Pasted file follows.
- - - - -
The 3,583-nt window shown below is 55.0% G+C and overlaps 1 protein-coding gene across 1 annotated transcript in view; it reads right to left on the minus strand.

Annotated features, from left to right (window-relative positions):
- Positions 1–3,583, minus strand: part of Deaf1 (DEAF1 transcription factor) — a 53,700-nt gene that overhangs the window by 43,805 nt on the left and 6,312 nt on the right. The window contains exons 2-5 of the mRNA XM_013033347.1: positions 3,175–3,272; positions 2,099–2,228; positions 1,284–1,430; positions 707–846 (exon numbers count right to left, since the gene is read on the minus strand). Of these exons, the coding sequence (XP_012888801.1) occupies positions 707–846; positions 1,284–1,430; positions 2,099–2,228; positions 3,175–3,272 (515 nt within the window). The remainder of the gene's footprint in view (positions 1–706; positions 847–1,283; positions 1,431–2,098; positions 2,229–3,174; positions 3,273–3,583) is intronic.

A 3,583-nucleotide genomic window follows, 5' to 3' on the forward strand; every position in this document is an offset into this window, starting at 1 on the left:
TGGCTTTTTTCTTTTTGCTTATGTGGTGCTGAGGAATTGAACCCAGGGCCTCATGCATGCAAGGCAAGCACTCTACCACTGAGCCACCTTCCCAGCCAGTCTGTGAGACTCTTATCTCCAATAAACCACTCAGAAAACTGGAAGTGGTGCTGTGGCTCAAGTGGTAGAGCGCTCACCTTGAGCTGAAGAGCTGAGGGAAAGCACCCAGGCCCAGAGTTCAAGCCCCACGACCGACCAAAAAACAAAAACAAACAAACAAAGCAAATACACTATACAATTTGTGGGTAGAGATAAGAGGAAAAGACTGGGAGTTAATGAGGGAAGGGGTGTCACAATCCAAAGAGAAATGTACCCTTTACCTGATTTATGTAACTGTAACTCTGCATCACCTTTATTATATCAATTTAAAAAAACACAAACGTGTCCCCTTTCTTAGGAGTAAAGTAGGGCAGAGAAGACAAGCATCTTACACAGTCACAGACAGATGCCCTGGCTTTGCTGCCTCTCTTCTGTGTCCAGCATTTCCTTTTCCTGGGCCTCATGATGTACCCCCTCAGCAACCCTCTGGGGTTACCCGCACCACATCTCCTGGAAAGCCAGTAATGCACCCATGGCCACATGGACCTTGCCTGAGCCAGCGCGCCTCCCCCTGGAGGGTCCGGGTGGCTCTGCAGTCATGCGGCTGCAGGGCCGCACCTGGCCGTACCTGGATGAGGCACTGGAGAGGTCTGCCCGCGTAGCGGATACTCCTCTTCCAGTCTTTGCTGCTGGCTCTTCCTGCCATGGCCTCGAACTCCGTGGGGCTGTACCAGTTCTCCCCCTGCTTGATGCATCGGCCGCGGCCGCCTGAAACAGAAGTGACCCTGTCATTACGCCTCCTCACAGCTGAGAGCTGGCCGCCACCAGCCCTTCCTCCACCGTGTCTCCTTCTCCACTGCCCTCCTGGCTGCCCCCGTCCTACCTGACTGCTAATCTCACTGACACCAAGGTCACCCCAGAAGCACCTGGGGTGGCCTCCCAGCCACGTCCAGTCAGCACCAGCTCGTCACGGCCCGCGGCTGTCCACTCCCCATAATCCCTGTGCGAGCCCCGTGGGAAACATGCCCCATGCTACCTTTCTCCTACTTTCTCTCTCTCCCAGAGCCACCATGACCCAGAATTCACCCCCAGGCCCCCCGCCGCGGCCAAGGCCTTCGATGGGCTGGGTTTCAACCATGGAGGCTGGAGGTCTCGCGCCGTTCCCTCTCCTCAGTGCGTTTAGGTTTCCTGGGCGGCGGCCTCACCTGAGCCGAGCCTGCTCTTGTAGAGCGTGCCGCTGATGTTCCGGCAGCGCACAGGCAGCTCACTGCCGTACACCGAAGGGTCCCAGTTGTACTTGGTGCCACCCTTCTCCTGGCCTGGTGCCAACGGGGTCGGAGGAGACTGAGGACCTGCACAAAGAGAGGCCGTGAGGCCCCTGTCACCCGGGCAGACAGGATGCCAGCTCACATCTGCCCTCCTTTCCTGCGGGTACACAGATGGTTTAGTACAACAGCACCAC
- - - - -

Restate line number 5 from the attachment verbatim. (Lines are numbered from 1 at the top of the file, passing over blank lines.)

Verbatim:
TGGCTTTTTTCTTTTTGCTTATGTGGTGCTGAGGAATTGAACCCAGGGCCTCATGCATGCAAGGCAAGCACTCTACCACTGAGCCACCTTCCCAGCCAGTCTGTGAGACTCTTATCTCCAATAAACCACTCAGAAAACTGGAAGTGGTGCTGTGGCTCAAGTGGTAGAGCGCTCACCTTGAGCTGAAGAGCTGAGGGAAAGCACCCAGGCCCAGAGTTCAAGCCCCACGACCGACCAAAAAACAAAAACAAACAAACAAAGCAAATACACTATACAATTTGTGGGTAGAGATAAGAGGAAAAGACTGGGAGTTAATGAGGGAAGGGGTGTCACAATCCAAAGAGAAATGTACCCTTTACCTGATTTATGTAACTGTAACTCTGCATCACCTTTATTATATCAATTTAAAAAAACACAAACGTGTCCCCTTTCTTAGGAGTAAAGTAGGGCAGAGAAGACAAGCATCTTACACAGTCACAGACAGATGCCCTGGCTTTGCTGCCTCTCTTCTGTGTCCAGCATTTCCTTTTCCTGGGCCTCATGATGTACCCCCTCAGCAACCCTCTGGGGTTACCCGCACCACATCTCCTGGAAAGCCAGTAATGCACCCATGGCCACATGGACCTTGCCTGAGCCAGCGCGCCTCCCCCTGGAGGGTCCGGGTGGCTCTGCAGTCATGCGGCTGCAGGGCCGCACCTGGCCGTACCTGGATGAGGCACTGGAGAGGTCTGCCCGCGTAGCGGATACTCCTCTTCCAGTCTTTGCTGCTGGCTCTTCCTGCCATGGCCTCGAACTCCGTGGGGCTGTACCAGTTCTCCCCCTGCTTGATGCATCGGCCGCGGCCGCCTGAAACAGAAGTGACCCTGTCATTACGCCTCCTCACAGCTGAGAGCTGGCCGCCACCAGCCCTTCCTCCACCGTGTCTCCTTCTCCACTGCCCTCCTGGCTGCCCCCGTCCTACCTGACTGCTAATCTCACTGACACCAAGGTCACCCCAGAAGCACCTGGGGTGGCCTCCCAGCCACGTCCAGTCAGCACCAGCTCGTCACGGCCCGCGGCTGTCCACTCCCCATAATCCCTGTGCGAGCCCCGTGGGAAACATGCCCCATGCTACCTTTCTCCTACTTTCTCTCTCTCCCAGAGCCACCATGACCCAGAATTCACCCCCAGGCCCCCCGCCGCGGCCAAGGCCTTCGATGGGCTGGGTTTCAACCATGGAGGCTGGAGGTCTCGCGCCGTTCCCTCTCCTCAGTGCGTTTAGGTTTCCTGGGCGGCGGCCTCACCTGAGCCGAGCCTGCTCTTGTAGAGCGTGCCGCTGATGTTCCGGCAGCGCACAGGCAGCTCACTGCCGTACACCGAAGGGTCCCAGTTGTACTTGGTGCCACCCTTCTCCTGGCCTGGTGCCAACGGGGTCGGAGGAGACTGAGGACCTGCACAAAGAGAGGCCGTGAGGCCCCTGTCACCCGGGCAGACAGGATGCCAGCTCACATCTGCCCTCCTTTCCTGCGGGTACACAGATGGTTTAGTACAACAGCACCAC